Behind the idea of Fewer Better Things

How to Design Mindful Living in Harmony with People, Planet, and Technology

Thanks to everyone that supported the successful launch of the first Wednesday edition. It’s encouraging to see so many people interested in Fewer Better Things and the idea of designing mindful living in harmony with people, planet, and technology.

So what’s behind these very powerful words?

I define mindfulness as knowing who you are and why you are here – the two most important but also hardest questions we can ask and only answer ourselves. It’s when we know who we are and why we are here that we can create meaningful purpose in life. A person with these qualities is unbeatable; every fall only results in a stronger rise and resurrection.

And being in harmony with…

People means that we create healthy boundaries between ourselves, people, and society. Boundaries that we have to constantly enforce to make it clear who we are and why we are here. But it also means that whatever we pursue in life we should be conscious of the potential effects it can have on ourselves, people, and society. After all, we are part of something bigger than ourselves – humanity.

Planet means that we are aware of our negative impact on nature and just like Yvon Chouinard’s quote in the latest Wednesday edition, that we try to cause as little harm on our environment as humanly possible. It’s a new filter for many people, to also take nature into consideration when we make decisions. But we have to if we want our kids and grandkids to experience Mother Earth as we were fortunate enough to do.

Technology means having a clear strategy why and how we use these relatively new and extremely powerful tools. The digital revolution ushered in an era of never before experienced personal freedoms and access to everything. But there are many negative side-effects that we need to be aware of to navigate this new brave world successfully. Even the big tech companies are aware of these despite publicly holding onto their old mantra: “we just build the technology and are not responsible for how it’s used”.

Access to everything

So in a world where we can have everything and anything, we need to make choices, probably more choices than any other generation before us ever had to face. Are we physically and mentally equipped to make all these daily decisions? I don’t know, I just know that when I turn down the noise and turn up the music I feel much better.

“Deep and simple are far, far more important than shallow and complicated and fancy.” – Mr Rogers

The outside world can only offer us what’s shallow and complicated and it’s our own responsibility to create what’s deep and simple in our lives. If we outsource this to corporations we become lost. As much as I love what Patagonia is doing, it is I who create the real meaning when I’m using, reusing, and recycling their products.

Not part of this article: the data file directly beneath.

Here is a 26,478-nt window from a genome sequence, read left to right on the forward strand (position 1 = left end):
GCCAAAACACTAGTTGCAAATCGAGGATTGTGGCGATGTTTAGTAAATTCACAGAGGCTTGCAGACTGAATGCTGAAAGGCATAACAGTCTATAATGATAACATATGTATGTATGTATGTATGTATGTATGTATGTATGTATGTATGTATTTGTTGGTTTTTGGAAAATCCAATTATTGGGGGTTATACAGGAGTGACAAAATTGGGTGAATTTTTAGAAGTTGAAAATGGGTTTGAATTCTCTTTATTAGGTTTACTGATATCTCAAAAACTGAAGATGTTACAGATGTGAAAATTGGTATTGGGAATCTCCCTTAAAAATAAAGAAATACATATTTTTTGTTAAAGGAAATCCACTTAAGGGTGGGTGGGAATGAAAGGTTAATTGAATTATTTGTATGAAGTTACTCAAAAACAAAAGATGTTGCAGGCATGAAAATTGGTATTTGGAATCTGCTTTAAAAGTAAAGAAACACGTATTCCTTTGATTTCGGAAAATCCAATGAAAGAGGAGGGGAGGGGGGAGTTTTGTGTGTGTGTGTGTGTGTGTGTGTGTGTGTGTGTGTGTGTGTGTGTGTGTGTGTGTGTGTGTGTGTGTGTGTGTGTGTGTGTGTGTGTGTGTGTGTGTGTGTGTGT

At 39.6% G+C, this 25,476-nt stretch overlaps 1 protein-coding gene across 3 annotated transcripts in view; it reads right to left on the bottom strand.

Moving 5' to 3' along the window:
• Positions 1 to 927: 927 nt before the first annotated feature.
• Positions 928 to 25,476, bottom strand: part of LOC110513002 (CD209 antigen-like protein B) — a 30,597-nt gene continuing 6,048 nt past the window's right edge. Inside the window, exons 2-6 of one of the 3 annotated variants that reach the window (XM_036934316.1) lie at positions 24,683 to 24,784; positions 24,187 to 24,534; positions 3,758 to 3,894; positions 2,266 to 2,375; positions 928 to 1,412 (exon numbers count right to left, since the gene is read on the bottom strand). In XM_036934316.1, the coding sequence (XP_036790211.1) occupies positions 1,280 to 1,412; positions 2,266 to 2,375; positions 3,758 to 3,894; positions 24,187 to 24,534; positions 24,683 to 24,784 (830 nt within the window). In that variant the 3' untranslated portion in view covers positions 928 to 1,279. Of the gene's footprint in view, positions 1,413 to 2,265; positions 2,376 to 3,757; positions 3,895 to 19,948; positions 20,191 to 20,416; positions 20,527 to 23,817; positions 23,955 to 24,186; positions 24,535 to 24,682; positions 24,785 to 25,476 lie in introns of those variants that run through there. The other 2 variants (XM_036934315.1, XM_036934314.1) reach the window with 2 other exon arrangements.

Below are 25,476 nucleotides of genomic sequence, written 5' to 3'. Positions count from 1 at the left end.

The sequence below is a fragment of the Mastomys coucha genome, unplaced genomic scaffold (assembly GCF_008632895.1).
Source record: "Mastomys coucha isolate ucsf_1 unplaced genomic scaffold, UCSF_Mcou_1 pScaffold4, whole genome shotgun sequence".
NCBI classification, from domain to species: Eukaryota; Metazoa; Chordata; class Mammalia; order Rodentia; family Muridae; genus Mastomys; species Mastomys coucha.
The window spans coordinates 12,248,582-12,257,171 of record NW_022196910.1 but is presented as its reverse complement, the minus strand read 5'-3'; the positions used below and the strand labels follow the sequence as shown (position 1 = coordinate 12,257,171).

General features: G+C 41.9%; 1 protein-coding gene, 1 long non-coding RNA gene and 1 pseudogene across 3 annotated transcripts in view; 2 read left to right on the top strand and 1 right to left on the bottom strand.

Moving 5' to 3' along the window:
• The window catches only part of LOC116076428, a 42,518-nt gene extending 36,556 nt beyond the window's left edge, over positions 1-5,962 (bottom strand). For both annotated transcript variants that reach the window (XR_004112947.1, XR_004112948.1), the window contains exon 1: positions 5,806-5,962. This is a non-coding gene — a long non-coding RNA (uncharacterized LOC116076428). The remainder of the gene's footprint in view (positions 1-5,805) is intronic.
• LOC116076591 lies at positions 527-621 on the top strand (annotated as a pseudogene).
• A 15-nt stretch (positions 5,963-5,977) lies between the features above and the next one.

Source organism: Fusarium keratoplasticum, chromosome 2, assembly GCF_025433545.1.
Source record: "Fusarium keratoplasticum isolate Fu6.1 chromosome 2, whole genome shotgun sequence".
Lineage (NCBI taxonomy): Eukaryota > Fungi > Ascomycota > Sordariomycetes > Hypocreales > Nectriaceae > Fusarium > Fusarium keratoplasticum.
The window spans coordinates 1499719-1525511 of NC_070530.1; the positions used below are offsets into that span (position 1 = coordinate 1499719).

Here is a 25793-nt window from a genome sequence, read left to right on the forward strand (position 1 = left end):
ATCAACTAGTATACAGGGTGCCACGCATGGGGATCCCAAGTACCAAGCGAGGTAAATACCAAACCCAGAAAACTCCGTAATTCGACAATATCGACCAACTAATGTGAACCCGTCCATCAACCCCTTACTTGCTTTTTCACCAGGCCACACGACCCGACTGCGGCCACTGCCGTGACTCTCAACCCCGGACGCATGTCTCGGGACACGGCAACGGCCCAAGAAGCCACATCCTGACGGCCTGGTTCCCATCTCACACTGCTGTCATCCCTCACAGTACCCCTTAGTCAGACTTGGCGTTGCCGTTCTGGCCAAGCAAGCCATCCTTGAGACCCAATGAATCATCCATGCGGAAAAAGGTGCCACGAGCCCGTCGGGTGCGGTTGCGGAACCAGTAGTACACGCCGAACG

Shit happens, deal, and move on

In the end of the day, we are the only gatekeepers for what we allow into our lives. And everything that happens to us just happens to us and it’s not who we are or why we are here. Shit happens, we manage to our best abilities, and then we move on courageously. Time heal all wounds as our brains create new neural pathways when we accept and let go. Every emotion is temporary and just energy in motion.

Simple words but hard to live by, right.

But this is not a publication about finding yourself. I’ll leave that to you and the self-proclaimed gurus and self-help coaches across the world. My mission is to conduct and share experimental and experiential research around how self-awareness, sustainability, and digital technologies change how we work, live, and learn.

On the verge of a massive revolution

We are only in the beginning of a tremendous revolution in digital technologies with extraordinary opportunities for humanity. Bigger than anything we have ever experienced before and with a little perspective and some inspirational examples I think we together can navigate the positives and the negatives successfully.

My story is simple: I worked for 15+ years in Silicon Valley, got tired and bored, went traveling and lecturing across the world, returned five years later to settle down in a surf shack by the beach to live my long-lost dream and to continue to explore and share my ideas and insights of the present future and technology. Nada más.

Experiential research that matters

I’ve worked with a lot of “experts” who study and talk but I actually do real hands-on research, experiential experiments, and then I share. Everything I talk or write about I have tried, from sustainable clothing and cryptocurrencies to living nomadically across the world. It’s not just an opinion, everything originates from real experience.

But let’s make it clear, I’m on this quest by curiosity and not righteousness. I’m not proposing the way, just one way of many possible ways. I’m not making judgements or arguing for a higher moral ground or virtue, just having fun exploring all the fewer better things in the world and trying to stay away from the lesser or potentially damaging. It’s the search for real lasting quality over quantity in everything.

So if you’d like weekly inspiration, tips, and tools on how to design mindful living in harmony with people, planet, and technology, subscribe today for the price of a single coffee for a monthly subscription or even better, subscribe yearly (40% off) for the price of a t-shirt.

Fewer Better things is now my full-time gig with two newsletters per week and a book in the making. Good research takes time and focus as does good writing. Thanks for your support.

Sunny greetings,

Per Håkansson

Encinitas, California